Nanotechnology Now

Our NanoNews Digest Sponsors


Heifer International

Wikipedia Affiliate Button


DHgate

Home > Press > 'Exotic' material is like a switch when super thin

Abstract:
Researchers from Cornell University and Brookhaven National Laboratory have shown how to switch a particular transition metal oxide, a lanthanum nickelate (LaNiO3), from a metal to an insulator by making the material less than a nanometer thick.

'Exotic' material is like a switch when super thin

Ithaca, NY | Posted on April 18th, 2014

Ever-shrinking electronic devices could get down to atomic dimensions with the help of transition metal oxides, a class of materials that seems to have it all: superconductivity, magnetoresistance and other exotic properties. These possibilities have scientists excited to understand everything about these materials, and to find new ways to control their properties at the most fundamental levels.

The team of researchers, which published its findings online April 6 in Nature Nanotechnology (to appear in the journal's May issue), includes lead researcher Kyle Shen, associate professor of physics; first author Phil King, a recent Kavli postdoctoral fellow at Cornell now on the faculty at the University of St. Andrews; Darrell Schlom, the Herbert Fisk Johnson Professor of Industrial Chemistry; and co-authors Haofei Wei, Yuefeng Nie, Masaki Uchida, Carolina Adamo, and Shabo Zhu, and Xi He and Ivan Božović.

Using an extremely precise growth technique called molecular-beam epitaxy (MBE), King synthesized atomically thin samples of the lanthanum nickelate and discovered that the material changes abruptly from a metal to an insulator when its thickness is reduced to below 1 nanometer. When that threshold is crossed, its conductivity - the ability for electrons to flow through the material - switches off like a light, a characteristic that could prove useful in nanoscale switches or transistors, Shen said.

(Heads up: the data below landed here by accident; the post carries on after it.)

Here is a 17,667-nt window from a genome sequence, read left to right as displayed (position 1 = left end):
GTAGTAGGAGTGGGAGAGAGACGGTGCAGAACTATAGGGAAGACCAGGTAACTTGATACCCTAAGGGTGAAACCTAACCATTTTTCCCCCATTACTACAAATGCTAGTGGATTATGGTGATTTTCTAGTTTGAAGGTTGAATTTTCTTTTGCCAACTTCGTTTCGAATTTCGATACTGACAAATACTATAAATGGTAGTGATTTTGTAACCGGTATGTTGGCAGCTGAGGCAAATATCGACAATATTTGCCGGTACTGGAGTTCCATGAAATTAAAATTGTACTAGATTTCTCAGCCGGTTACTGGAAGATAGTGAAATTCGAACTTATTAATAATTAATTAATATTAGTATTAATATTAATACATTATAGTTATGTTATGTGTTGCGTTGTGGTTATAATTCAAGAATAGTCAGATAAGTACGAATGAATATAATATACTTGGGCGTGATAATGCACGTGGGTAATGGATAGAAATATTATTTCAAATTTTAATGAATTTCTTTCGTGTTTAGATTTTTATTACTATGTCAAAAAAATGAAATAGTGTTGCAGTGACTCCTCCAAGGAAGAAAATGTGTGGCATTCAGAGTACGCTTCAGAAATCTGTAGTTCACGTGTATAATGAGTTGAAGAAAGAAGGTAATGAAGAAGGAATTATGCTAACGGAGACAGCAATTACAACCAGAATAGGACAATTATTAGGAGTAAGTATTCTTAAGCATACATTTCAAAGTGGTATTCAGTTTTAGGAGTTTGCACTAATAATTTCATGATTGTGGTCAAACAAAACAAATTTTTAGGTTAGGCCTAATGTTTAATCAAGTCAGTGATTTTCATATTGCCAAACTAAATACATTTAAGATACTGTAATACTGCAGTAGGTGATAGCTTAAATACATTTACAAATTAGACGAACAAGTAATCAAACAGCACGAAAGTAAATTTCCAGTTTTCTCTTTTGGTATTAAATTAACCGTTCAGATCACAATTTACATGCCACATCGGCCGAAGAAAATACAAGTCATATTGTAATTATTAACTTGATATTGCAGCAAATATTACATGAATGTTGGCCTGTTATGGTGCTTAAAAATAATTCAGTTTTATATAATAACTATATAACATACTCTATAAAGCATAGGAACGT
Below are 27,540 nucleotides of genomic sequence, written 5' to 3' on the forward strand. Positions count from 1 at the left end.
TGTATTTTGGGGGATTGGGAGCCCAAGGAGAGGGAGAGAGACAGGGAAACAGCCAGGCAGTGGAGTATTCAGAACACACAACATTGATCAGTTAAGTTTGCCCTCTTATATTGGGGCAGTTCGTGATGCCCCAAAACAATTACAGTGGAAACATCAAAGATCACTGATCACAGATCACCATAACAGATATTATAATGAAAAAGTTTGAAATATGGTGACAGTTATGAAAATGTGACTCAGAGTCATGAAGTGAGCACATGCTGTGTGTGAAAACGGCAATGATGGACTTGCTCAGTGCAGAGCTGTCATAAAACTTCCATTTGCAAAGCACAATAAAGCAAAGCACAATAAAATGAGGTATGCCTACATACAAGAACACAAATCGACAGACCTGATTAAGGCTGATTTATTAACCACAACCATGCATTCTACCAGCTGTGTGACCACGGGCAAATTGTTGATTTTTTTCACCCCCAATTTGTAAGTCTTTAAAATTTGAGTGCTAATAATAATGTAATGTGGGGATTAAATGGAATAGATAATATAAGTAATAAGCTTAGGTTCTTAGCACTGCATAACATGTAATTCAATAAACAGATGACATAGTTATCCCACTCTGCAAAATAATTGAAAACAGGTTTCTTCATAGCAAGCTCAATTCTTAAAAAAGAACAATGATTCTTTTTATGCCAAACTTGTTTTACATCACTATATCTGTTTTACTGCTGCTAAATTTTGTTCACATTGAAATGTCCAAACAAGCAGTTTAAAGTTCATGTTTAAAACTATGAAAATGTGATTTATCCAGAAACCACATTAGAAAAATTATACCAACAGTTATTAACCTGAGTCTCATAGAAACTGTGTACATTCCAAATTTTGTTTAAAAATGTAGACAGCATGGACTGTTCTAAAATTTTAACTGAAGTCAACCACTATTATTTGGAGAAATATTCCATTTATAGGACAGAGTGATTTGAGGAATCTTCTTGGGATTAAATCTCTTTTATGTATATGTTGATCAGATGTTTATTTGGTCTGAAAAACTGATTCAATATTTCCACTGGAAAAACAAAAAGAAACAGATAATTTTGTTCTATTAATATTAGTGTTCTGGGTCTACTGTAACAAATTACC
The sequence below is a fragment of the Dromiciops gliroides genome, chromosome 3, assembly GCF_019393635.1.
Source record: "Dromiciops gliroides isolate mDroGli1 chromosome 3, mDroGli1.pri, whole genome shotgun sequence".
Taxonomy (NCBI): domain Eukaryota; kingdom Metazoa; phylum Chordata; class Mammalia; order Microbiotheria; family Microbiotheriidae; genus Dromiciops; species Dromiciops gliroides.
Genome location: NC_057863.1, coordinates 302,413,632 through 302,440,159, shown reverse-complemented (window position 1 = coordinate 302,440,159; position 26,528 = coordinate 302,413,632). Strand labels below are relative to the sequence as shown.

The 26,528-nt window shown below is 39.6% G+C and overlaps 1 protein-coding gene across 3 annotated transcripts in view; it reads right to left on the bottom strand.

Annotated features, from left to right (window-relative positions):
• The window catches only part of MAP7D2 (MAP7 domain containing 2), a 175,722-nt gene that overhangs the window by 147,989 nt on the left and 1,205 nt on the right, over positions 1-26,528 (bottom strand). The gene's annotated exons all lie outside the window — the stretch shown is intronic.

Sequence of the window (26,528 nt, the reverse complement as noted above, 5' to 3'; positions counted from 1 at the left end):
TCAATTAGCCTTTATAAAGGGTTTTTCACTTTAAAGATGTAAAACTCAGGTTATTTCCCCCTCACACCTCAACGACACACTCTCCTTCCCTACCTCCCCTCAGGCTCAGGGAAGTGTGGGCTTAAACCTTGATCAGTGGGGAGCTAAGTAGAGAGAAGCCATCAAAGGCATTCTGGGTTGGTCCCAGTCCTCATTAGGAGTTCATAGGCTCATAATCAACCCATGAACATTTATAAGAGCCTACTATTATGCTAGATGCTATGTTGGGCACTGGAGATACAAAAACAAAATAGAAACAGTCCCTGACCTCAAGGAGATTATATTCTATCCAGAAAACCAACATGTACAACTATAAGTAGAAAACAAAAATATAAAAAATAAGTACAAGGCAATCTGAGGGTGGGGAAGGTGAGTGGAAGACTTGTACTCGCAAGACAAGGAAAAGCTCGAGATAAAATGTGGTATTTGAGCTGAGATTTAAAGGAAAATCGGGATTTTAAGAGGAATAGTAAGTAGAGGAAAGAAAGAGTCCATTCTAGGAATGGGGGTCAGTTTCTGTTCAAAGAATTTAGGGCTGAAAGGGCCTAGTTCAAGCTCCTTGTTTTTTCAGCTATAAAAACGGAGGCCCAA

Using a one-of-a-kind system at Cornell, which integrates MBE film growth with a technique called angle-resolved photoemission spectroscopy (ARPES), King and colleagues mapped out how the motions and interactions of the electrons in the material changed across this threshold, varying the thickness of their oxide films atom by atom. They discovered that when the films were less than 3 nickel atoms thick, the electrons formed an unusual nanoscale order, akin to a checkerboard.

The results demonstrate the ability to control the electronic properties of exotic transition metal oxides at the nanometer scale, as well as revealing the striking cooperative interactions that govern the behavior of the electrons in these ultrathin materials. Their discovery paves the way for making advanced new electronic devices from oxides.

###

The work was supported by the Kavli Institute at Cornell for Nanoscale Science, the Office of Naval Research, the National Science Foundation through the Cornell Center for Materials Research (MRSEC program), and the U.S. Department of Energy, Basic Energy Sciences.

####

For more information, please click here

Contacts:
Syl Kacapyr

607-255-7701

Copyright © Cornell University

If you have a comment, please Contact us.

Issuers of news releases, not 7th Wave, Inc. or Nanotechnology Now, are solely responsible for the accuracy of the content.

Bookmark:
Delicious Digg Newsvine Google Yahoo Reddit Magnoliacom Furl Facebook